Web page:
Bloodbath is very “instant action.” You’ll never need to look far for a fight. If you want to try out a new tactic or trick without dedicating a long time to a proper battle royale match, this mode is the way to go.
Naraka also has a training room where you use all of the weapons and Souljades in the game, learn their effects, and see which weapon type suits you best.
Naraka is very, very fun. The smaller map size and novel focus on melee combat sets it apart from almost every other entry in the genre. It’s exceedingly well-paced, and every weapon is fun to use; in the right hands, they're capable of mass carnage.
Only two things give me a little pause: the ladder skill ranking system and the monetization element. If you’ve played any other free-to-play BR, you should see where I’m going with this.
As you play Naraka, the game scores you based on how well you do in each match, then it attempts to put you in lobbies with others of a similar skill level. The justification here is keeping new players out of the deadly clutches of veterans, likely to ensure they don’t immediately rage quit the game entirely.
It’s a valid argument, though players of the highest caliber will end up playing only other tryhards, making every game a struggle. As someone who enjoys giving a good stomp from time to time and who knows what it feels like to get my teeth kicked in, I understand the sentiment.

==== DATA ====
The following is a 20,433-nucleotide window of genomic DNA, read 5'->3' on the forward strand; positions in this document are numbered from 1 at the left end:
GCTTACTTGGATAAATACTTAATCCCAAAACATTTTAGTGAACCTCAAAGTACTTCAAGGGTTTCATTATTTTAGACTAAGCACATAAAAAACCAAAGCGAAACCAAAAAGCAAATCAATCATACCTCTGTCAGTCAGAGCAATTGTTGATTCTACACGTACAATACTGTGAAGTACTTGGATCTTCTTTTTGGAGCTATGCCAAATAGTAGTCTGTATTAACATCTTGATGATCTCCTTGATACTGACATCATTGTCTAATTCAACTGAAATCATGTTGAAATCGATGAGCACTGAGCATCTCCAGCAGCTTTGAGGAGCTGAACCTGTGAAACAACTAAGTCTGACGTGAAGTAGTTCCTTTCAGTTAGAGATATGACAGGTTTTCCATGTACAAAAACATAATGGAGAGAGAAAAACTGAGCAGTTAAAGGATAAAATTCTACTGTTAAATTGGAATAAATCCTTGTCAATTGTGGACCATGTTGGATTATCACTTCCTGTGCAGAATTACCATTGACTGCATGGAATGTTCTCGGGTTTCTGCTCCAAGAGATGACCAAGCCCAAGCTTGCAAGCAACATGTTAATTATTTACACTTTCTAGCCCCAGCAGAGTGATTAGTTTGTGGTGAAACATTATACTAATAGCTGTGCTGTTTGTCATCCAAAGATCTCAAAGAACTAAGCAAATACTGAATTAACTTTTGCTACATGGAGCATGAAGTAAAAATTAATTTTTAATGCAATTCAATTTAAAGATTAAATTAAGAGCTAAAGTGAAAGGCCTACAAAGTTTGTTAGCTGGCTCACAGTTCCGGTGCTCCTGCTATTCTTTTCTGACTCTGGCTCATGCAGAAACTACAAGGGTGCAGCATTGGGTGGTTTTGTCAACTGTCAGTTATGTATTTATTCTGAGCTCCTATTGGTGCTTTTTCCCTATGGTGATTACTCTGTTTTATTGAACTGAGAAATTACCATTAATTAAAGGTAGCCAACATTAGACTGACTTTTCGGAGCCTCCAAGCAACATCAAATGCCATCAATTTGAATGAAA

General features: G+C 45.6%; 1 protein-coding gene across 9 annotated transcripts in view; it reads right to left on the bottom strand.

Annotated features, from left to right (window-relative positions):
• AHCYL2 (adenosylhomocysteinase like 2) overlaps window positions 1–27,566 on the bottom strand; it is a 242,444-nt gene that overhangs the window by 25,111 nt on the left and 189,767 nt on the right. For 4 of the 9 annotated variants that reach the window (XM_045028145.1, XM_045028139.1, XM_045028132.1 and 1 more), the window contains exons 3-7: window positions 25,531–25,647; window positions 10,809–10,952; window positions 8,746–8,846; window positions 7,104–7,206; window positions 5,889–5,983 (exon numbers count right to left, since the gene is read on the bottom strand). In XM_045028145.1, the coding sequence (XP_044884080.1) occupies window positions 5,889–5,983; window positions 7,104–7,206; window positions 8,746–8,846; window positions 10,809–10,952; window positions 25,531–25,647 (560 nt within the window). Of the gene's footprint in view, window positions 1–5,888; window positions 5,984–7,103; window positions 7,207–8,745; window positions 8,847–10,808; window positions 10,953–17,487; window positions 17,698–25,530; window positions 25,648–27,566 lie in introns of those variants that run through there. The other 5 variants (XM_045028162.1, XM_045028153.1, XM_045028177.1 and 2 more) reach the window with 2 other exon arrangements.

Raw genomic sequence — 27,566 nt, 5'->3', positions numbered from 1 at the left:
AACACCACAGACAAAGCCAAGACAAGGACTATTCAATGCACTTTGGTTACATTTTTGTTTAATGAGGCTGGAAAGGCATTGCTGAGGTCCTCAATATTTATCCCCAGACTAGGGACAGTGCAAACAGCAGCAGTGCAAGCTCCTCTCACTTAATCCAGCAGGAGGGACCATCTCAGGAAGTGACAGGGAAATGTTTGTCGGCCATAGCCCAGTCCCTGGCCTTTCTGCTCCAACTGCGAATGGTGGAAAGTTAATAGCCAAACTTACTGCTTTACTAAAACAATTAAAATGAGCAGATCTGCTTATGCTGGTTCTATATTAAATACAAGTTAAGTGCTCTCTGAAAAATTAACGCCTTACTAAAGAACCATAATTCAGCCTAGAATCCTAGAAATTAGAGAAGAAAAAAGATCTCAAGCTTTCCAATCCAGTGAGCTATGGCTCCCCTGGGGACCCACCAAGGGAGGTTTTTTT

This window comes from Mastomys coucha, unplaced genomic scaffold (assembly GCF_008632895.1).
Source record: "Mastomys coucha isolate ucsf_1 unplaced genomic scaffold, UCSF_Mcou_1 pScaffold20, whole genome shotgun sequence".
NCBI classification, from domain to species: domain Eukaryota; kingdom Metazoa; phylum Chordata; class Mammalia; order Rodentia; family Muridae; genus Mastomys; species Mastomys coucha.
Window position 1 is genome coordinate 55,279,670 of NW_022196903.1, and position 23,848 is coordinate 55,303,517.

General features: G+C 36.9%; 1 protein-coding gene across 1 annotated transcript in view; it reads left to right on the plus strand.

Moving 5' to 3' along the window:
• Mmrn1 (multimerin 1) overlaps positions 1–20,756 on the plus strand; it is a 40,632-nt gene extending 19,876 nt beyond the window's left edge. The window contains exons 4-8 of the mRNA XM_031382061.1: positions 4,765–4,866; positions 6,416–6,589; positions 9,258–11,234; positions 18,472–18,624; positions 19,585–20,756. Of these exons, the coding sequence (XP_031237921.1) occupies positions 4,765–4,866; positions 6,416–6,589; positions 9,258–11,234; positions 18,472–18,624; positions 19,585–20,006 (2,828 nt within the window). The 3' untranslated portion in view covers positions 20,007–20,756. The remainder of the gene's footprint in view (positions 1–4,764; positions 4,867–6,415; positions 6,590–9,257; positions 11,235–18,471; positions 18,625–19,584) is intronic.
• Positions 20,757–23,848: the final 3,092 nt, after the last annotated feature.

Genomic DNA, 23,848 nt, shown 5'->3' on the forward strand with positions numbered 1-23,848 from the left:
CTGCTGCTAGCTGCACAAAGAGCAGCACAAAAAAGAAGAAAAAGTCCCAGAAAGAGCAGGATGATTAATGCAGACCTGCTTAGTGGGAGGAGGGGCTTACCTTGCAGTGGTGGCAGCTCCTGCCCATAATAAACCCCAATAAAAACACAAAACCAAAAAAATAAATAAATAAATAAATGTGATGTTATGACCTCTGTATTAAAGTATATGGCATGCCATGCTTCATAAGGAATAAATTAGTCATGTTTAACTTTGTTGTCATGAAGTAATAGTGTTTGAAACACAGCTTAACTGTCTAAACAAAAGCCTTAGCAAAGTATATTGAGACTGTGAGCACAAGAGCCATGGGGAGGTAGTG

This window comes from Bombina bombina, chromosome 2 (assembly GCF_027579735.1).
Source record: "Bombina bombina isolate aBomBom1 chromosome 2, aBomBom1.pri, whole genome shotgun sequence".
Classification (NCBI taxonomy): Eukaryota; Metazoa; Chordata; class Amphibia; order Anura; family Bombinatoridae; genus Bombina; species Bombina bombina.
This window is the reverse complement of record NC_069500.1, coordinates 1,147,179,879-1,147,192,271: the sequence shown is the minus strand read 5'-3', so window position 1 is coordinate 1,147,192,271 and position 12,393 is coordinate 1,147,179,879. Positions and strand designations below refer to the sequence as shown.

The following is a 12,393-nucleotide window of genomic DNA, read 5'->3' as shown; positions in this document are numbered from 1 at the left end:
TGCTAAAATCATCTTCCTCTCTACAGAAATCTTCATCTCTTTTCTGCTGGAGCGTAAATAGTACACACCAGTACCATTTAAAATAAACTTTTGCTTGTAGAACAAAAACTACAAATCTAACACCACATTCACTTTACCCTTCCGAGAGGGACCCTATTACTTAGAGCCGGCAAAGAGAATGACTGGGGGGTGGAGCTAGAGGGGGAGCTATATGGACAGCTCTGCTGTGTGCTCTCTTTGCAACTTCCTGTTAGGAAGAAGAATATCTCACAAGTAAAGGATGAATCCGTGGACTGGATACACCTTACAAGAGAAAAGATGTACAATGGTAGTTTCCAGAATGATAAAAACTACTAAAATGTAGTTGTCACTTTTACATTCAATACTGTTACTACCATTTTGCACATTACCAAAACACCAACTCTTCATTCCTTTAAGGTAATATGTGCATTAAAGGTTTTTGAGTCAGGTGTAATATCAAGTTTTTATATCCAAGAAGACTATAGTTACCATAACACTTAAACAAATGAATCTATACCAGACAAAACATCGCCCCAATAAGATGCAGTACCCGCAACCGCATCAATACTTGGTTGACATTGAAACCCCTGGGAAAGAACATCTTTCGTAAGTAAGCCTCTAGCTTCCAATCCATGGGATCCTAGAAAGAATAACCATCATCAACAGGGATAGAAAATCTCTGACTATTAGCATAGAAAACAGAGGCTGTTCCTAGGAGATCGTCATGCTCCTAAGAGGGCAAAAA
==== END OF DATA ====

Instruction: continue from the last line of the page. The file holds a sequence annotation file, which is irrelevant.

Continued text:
That said, I don’t believe there’s a reason not to have a non-ranked playlist where fun is the only goal. If you’re 100% focused for the entire match, or even most of it, burnout becomes more and more likely, as do the other issues that come from a skill-based matchmaking system.
The other issue is monetization. In short: loot boxes. Called Tidal Crates in Naraka, you need the premium currency, Gold, to unlock them. You can buy as many Crates as your gold can purchase, but you can expedite the process by buying crates in packs of 10.
Loot boxes are fairly controversial in the gaming space, but they are effective when used correctly. I think adding a premium currency on top of a loot box mechanic seems a little much, at least without a good way to spend it directly on cosmetics and other niceties.
Those two issues will likely not affect Naraka’s success. This game is carried by its amazing gameplay, incredible art style, and the many upgrades that make every game unique. It isn’t necessarily a game for shooter fans, but it isn’t trying to be, and more importantly, I think the ways Naraka breaks with convention will bring in those same players.
I’ve got high expectations of Naraka, especially as it grows and brings in new players while maintaining current ones. If you have any love for the battle royale genre, check out Naraka the first chance you get.